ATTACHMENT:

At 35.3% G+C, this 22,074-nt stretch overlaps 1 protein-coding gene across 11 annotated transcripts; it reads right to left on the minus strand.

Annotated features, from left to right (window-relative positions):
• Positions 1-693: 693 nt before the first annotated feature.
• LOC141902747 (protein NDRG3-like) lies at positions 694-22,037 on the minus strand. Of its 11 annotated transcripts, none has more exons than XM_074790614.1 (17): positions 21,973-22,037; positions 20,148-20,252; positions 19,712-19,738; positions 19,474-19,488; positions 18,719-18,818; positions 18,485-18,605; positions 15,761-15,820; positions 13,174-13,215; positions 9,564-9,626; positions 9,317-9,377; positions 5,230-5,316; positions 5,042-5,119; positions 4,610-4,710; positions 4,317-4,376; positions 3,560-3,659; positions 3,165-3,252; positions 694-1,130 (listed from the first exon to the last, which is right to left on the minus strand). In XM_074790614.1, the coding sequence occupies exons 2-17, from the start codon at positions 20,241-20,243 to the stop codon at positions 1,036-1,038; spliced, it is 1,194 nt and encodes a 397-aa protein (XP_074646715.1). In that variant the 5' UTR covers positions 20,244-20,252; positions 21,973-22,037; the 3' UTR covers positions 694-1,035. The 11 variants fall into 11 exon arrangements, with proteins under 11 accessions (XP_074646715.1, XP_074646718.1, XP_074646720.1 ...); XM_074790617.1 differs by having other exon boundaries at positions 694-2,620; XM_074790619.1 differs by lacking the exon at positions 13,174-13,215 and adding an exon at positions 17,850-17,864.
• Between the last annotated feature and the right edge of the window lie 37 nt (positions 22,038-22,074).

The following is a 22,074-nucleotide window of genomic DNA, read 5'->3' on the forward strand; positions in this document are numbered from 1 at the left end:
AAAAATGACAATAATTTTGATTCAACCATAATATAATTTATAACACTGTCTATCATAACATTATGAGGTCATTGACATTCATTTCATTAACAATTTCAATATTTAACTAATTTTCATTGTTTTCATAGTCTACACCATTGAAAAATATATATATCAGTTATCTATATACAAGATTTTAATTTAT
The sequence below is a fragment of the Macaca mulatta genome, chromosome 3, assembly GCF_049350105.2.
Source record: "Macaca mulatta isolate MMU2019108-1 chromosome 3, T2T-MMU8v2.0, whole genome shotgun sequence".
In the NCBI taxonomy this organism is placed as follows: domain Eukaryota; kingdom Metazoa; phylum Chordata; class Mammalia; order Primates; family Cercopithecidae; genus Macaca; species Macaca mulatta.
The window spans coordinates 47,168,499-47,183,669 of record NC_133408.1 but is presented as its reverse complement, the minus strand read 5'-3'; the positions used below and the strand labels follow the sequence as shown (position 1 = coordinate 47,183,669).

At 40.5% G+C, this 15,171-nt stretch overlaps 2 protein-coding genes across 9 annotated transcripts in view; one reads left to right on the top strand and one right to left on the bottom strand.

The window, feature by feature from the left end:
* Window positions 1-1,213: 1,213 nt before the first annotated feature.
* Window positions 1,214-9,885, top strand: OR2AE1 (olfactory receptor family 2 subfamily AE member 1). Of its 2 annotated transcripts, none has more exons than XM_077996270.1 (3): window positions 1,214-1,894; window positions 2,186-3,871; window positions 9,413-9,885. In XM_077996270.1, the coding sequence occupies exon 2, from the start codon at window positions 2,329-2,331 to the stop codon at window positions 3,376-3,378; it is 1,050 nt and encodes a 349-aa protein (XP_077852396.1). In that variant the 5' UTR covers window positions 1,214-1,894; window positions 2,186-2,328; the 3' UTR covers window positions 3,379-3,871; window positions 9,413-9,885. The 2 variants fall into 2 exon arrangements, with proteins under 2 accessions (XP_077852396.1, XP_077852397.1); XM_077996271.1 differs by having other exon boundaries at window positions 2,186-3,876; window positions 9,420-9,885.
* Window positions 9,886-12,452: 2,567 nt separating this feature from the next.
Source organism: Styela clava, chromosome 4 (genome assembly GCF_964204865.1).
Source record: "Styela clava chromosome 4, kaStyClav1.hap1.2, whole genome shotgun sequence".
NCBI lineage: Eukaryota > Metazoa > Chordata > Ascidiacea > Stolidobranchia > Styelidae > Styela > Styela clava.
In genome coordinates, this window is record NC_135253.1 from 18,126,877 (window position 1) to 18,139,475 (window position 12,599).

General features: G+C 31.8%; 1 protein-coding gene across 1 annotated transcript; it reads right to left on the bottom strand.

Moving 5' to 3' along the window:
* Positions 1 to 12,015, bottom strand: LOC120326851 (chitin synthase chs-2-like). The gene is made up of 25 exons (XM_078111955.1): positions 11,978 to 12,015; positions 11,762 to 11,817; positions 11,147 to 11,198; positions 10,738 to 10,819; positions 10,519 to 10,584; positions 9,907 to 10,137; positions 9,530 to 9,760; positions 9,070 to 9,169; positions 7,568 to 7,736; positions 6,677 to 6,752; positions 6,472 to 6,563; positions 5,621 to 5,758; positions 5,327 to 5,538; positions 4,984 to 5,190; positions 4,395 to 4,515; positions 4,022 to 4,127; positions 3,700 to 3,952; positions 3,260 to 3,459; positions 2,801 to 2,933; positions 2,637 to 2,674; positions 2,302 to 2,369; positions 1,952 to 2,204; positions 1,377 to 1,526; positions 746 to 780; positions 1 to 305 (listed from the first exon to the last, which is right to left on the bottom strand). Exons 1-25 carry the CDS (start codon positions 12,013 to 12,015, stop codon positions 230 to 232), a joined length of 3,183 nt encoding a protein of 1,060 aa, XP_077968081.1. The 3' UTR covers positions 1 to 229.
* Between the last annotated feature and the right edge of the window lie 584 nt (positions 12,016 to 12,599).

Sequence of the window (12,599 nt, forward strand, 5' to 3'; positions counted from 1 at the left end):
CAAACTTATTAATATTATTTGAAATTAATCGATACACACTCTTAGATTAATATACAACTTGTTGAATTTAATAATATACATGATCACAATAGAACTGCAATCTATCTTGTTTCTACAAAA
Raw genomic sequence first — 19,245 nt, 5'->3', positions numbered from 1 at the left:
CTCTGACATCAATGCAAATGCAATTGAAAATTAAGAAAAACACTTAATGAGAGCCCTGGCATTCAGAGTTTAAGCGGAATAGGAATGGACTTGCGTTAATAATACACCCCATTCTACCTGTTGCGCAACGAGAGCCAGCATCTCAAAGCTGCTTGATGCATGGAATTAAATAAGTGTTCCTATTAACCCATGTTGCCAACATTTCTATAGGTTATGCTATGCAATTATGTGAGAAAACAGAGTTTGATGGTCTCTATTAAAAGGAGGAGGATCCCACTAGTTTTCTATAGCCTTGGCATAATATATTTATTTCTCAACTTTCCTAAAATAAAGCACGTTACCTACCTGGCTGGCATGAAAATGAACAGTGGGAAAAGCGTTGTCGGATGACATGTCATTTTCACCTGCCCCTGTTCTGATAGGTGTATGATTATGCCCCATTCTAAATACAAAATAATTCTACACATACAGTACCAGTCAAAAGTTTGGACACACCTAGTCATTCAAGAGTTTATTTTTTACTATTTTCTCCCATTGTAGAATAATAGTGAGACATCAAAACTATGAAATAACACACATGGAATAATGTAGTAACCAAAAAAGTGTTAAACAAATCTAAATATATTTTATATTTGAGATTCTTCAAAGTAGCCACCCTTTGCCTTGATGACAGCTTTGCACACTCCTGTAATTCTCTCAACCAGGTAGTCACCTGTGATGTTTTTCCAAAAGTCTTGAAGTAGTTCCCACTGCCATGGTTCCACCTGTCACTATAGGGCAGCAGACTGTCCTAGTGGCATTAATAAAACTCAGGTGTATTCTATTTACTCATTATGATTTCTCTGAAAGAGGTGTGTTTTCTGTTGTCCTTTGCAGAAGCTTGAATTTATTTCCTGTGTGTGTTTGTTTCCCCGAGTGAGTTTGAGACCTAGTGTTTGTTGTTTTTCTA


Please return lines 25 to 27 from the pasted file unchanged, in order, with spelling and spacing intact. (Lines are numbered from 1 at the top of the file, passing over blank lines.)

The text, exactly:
Sequence of the window (12,599 nt, forward strand, 5' to 3'; positions counted from 1 at the left end):
CAAACTTATTAATATTATTTGAAATTAATCGATACACACTCTTAGATTAATATACAACTTGTTGAATTTAATAATATACATGATCACAATAGAACTGCAATCTATCTTGTTTCTACAAAA
Raw genomic sequence first — 19,245 nt, 5'->3', positions numbered from 1 at the left: